Direct view Micro LED displays are a relatively new display technology that so far has been publicly demonstrated only by Samsung and Sony, the two of which tend to experiment with variety of technologies in general. At IFA last week TCL, a major maker of televisions, threw its hat into the ring by demonstrating its ultra-large Micro LED-based Ultra-HD TV.

Dubbed the Cinema Wall 132-Inch 4K, TCL’s Micro LED television uses 24,000,000 individually controlled LEDs as RGB subpixels, and features a 1,500 nits max brightness level as well as a 2,500,000 contrast ratio (good enough to compete against OLEDs). The manufacturer claims that the TV can display a wide color gamut, but does not disclose whether they're using DCI-P3 or BT.2020.

Like other early-generation display products, TCL is not revealing if and when plans to release its 132-inch 4K Micro LED TV commercially, but the fact that that it has a device that is good enough to be shown in public (see the video by Quantum OLED channel here) is an important step. Just like other makers of Micro LED televisions, TCL might want to increase peak brightness supported by these devices, as many modern titles are post-produced using Dolby’s Pulsar reference monitor for Dolby Vision HDR, which has a peak brightness level of 4000 nits.

Numerous TV makers are currently investigating Micro LED technology as a viable alternative to OLED-based screens. While OLEDs tend to offer superior contrast ratio when compared to LCDs, they have a number of trade-offs, including off-axis color shifting, ghosting, burn-in, etc. WOLED has mitigated some of these issues, but it has also introduced others due to the inherient limitations of using color filters.

By contrast Micro LED TVs are expected to be free of such drawbacks, while still retaining the advantages of individual LEDs like brightness, contrast, fast response time, and wide viewing angles. As an added bonus, Micro LED TVs will not need any bezels and can be made very thin.

Related Reading:

Sources: Quantum OLED, MicroLED.info, LEDs Inside

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  • erple2 - Tuesday, September 17, 2019 - link

    That's hilarious. That implies that you can discern details better than (almost) every human on the earth. The highest acuity measured so far by a human is about 20/10 (6/3 on metric scales). At 20/20 vision, at best you could consistently discern details at about 2.6 meters away. If you don't have measured better then 20/20, then you can't. Even then, the best ever recorded from an unaided person so far would only be able to see the differences at about 5.2m. So I call BS. Reply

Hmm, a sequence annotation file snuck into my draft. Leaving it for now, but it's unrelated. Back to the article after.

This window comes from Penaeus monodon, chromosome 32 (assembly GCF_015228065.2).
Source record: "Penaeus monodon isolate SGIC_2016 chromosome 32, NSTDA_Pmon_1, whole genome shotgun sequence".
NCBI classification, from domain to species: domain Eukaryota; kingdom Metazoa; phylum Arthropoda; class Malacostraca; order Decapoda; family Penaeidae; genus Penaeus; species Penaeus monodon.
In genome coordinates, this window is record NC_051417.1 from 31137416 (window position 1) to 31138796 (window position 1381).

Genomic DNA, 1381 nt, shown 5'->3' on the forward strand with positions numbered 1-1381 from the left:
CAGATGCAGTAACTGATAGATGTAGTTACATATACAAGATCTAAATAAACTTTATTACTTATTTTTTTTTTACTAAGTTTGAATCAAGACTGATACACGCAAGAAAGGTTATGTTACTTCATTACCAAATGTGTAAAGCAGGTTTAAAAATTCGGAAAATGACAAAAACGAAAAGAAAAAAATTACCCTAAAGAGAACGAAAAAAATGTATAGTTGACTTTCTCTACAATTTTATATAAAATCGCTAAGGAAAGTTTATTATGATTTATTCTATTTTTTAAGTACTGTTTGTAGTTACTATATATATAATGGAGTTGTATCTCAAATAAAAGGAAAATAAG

• DigitalFreak - Friday, September 13, 2019 - link

    IIRC, the smaller you make the TV, the lower the resolution due to using "panels". I don't know if that was specific to Samsung, or applies to all Micro-LED TVs at this point. Reply
  • Santoval - Friday, September 13, 2019 - link

    "the lower the resolution due to using "panels" "
    I have no idea what that means. If you make TVs (of any kind) a certain percent smaller you can use an accordingly lower resolution to retain a constant pixel density. If you don't lower the resolution as you decrease the panel's size then you increase the pixel density. That applies to *all* panel technologies, there is nothing special about microLED based panels.
    Reply
  • Atarief - Friday, September 13, 2019 - link

    He is right about the panels. They use small panels made of microLEDs with a fixed pixel density, if they want to make a 4k tv, they connect as much panels as they can to reach 4k. If they want to make 1080p, they will connect lower number of panels. Reply
  • nathanddrews - Saturday, September 14, 2019 - link

    He's mostly right. Different manufacturers have a variety of differently sized sub-panels with differing amounts of black space between LEDs (pitch). The size and native resolution of a MicroLED display will depend upon the pitch of each sub-panel, sub-panel size, and quantity of sub-panels.

    FWIW, these demo/commercial displays are not necessarily what consumer displays will be like. As they improve yields and shrink the tech down (finer pitch), we will see fewer and fewer sub-panels per display. Maybe we'll eventually get the same variety of display sizes and resolutions as LCD has now.
    Reply
  • Arbie - Friday, September 13, 2019 - link

    I wonder if it will have a volume control too - unlike my TCL TV. Not the kind of thing you check before you buy... Reply
  • JeffFlanagan - Friday, September 13, 2019 - link

    Have you checked your remote? TVs generally have volume controls on the remote. Reply
  • Arbie - Saturday, September 14, 2019 - link

    Of course. And there's no "Stop" control for videos - to switch to another film you have to abort back to the home screen and re-navigate through all the source etc menus. Reply
  • QinX - Friday, September 13, 2019 - link

    All I see is oversaturated images. Where's the TV? Reply
  • quantumshadow44 - Friday, September 13, 2019 - link

    same shit...

    https://youtu.be/sn5zCNY9-yE
    Reply

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